Timmy Scholarships of different levels are awarded to multiple students each year. Star Leonard was able to travel to Guangaje, Ecuador with the help from generous donors who contribute to the Timmy Scholarship fund. Below, read Star’s reflection on her experience.
This January, the Indiana State University Timmy chapter travelled to Guangaje, Ecuador where we helped 452 patients. This trip was definitely a learning experience for everyone. There were many members who had never been on a Timmy trip, while the rest had never been to Guangaje.
Guangaje was a very rural area of Ecuador. Houses and communities were miles apart and the locals walked to the clinics each day in their best cloths. As students, we got a learning opportunity like no other. For myself, it was the first time scribing for a physician as well as doing any work involving pharmaceuticals. In addition to the clinic responsibilities we got to be a part of the community. Whether it was socializing with the locals, greeting the patients, or even just playing with the children we were placed in a completely different environment and learned more about the culture every day.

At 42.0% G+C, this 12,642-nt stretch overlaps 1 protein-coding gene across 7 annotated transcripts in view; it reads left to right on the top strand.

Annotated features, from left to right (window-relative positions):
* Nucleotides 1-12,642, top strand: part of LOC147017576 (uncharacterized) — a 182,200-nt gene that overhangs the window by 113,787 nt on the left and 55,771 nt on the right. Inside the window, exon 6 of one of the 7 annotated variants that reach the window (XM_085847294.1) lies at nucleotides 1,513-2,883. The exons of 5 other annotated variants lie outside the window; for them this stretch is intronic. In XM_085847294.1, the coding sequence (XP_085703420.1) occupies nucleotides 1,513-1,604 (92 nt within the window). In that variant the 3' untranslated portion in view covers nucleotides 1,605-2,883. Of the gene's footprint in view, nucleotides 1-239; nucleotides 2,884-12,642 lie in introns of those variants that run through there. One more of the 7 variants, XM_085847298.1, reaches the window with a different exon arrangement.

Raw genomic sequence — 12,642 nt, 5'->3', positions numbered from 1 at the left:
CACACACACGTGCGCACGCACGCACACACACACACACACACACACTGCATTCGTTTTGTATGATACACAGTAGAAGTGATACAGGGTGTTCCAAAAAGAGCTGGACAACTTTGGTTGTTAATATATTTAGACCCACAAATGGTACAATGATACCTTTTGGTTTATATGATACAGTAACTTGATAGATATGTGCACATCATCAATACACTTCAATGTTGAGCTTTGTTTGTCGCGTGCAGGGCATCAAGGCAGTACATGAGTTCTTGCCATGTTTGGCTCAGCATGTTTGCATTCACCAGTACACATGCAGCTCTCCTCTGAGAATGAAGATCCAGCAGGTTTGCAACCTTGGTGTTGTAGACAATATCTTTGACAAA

It was the last day that was by far the most memorable. I was working in vitals, and we had gotten everything done and cleaned up. While we were waiting on the rest of the crew to finish up, some of us went outside to play soccer or play with the smaller children. It didn’t take long before I and some of the younger girls of the community started drawing in the sand with sticks. We played hopscotch and drew simple silly figures. Eventually it turned into a lesson on languages. The girls would draw something and ask me to say it in English and then I would ask them what it was in Spanish and Quechua. We went back and forth, taking turns drawing and saying what the things were in our language. They would repeat the words in English back to me and get really excited when they got it right. Then I would say the words to them and they would mostly giggle because I said it wrong. It was something so simple but it allowed us to communicate despite the language barriers. It was this moment on the last day that I knew I had learned much more than I intended.
This service trip clearly taught me things that are medically related, such as how to take vitals and how many mL of acetaminophen to give a child, but it also taught me certain values of life. For instance, notice the little things. When I packed I thought to myself “bring these shoes because they are old and won’t get ruined” or “I wouldn’t mind getting that dirty”, but the locals walked miles up and down mountains in mud just to be seen. This trip was very humbling, and I hope I speak for more than just myself. It teaches more than just how to treat patients, it teaches us how to care for people.